According to the Environmental Protection Agency, pre-1997 lawn mowers are responsible for “as much as 5 percent of the total man-made hydrocarbons that contribute to ozone formation.” To help reduce emissions and pollution, the agency recommends mowing less and decreasing the size of areas that need mowing. Ground covers are an easy, low maintenance way to eliminate grassy areas, add color and texture to the landscape and decrease weeding chores.
Ground covers are a good choice for steep slopes that may be dangerous or difficult to mow. Crown vetch, a small, shrubby plant that spreads by underground runners, can cover up to 6 feet of terrain in two to three years. It grows to a height of 3 feet and develops pink flowers in spring. Daylilies tolerate drought and salt well, provide erosion control and flower profusely in late summer. Bird’s-foot trefoil is low growing perennial herb that forms a dense, 3-foot-wide mat in its first year. It develops yellow flowers in summer.
This condition requires careful plant choices and rules out many options. Low-growing sweet woodruff, wild ginger and pachysandra will cover bare areas quickly with lush growth in shady confines. English ivy, often thought of as a wall-covering vine, can be grown as a ground cover in deep shade. Wild ginger, pachysandra and English ivy are evergreen. Intensely scented, lily-of-the-valley prefers partial to full shade and is often used under evergreen trees.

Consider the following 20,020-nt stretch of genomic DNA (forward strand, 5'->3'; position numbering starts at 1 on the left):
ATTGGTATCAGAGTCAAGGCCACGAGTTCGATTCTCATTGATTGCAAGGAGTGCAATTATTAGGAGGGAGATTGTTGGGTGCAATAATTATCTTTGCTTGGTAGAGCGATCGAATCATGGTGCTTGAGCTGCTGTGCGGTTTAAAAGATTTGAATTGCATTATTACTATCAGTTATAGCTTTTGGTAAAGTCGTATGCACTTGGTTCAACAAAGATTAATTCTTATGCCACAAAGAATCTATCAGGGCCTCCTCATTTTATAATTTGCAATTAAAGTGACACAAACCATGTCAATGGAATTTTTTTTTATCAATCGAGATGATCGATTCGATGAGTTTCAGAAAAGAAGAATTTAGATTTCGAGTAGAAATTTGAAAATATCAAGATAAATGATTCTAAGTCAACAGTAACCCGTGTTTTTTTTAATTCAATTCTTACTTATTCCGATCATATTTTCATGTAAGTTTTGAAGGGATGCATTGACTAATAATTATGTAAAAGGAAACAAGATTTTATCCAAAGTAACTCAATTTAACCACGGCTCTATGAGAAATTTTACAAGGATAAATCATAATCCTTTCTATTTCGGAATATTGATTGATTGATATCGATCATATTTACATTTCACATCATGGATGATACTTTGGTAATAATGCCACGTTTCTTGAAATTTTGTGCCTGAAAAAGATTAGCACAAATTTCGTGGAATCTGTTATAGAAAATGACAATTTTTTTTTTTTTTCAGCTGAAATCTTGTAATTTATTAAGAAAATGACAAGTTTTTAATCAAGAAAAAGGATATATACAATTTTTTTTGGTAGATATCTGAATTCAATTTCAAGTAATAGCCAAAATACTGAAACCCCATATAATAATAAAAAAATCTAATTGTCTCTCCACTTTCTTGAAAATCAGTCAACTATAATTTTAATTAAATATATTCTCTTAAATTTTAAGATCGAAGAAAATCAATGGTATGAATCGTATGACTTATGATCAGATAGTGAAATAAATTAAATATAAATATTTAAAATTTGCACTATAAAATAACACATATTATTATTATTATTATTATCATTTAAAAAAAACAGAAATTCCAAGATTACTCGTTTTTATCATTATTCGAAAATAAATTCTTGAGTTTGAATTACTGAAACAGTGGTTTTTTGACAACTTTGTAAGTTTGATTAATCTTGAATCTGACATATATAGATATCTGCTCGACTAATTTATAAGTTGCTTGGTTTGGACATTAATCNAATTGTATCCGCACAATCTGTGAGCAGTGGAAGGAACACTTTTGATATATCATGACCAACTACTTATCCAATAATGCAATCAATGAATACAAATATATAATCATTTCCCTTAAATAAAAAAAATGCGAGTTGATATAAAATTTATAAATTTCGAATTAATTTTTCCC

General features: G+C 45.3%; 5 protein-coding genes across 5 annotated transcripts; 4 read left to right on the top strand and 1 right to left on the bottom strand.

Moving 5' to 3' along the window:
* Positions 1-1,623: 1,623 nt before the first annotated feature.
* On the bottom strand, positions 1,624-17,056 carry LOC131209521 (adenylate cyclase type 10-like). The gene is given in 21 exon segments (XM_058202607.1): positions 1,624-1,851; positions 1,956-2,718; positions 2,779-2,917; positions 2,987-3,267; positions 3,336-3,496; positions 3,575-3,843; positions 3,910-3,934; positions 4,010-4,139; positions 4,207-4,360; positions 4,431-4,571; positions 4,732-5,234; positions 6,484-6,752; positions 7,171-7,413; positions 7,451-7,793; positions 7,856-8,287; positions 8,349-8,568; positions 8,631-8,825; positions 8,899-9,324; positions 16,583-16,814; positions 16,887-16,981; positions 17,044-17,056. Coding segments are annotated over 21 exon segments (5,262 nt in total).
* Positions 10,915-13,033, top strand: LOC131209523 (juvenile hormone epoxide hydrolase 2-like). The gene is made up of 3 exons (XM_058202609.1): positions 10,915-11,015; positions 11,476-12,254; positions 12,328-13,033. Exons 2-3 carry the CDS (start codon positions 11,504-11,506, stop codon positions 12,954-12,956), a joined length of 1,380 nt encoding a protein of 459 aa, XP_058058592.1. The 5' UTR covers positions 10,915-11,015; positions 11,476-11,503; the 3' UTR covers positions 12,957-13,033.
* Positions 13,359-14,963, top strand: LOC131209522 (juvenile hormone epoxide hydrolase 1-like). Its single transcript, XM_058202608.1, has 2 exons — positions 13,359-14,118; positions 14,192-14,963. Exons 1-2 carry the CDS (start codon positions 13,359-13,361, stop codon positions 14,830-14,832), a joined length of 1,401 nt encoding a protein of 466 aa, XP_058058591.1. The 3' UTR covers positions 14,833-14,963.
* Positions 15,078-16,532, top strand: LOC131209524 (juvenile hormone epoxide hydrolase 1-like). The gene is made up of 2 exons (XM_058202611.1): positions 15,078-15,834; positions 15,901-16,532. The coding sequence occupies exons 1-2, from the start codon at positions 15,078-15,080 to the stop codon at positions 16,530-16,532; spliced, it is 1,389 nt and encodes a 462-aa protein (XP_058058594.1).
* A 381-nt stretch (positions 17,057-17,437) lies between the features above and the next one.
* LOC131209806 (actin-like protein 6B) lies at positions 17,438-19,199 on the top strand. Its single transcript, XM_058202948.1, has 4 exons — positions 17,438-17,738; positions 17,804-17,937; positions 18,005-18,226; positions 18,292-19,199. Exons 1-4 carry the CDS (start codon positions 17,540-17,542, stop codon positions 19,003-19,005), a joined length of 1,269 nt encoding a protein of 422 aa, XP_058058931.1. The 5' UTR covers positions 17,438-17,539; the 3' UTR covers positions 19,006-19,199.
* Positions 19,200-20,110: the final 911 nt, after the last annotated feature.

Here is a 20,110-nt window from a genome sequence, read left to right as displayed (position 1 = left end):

Sunny, bare soil is a weed's paradise, but the dense foliage of low-growing foliage plants will crowd out invaders. The chameleon plant (Houttuynia cordata) develops small, white flowers, but it is grown for its colorful, fast-spreading foliage. Very hardy, its ivy-shaped leaves are multicolored: pinks, whites, greens and yellows. Suitable for acidic soil conditions, wineleaf cinquefoil's dense, weed-blocking foliage turns deep red in fall. Periwinkle, also known as vinca, is a trailing evergreen suitable for sun or shade. Its small, purple flowers appear in spring.
Flowering Ground covers
Flowering ground covers provide weed suppression, erosion control and bright bursts of color. Creeping phlox is available in a variety of colors and used in rock gardens and sunny borders. St. John’s Wort spreads quickly, and in full sun will flower from July through September. Fragrant, flowering creeping thyme grows to a maximum height of 1 foot, but it often stays smaller. Used between the pavers of a walkway, it will release a pleasant, woody scent when the durable leaves are bruised by normal foot traffic.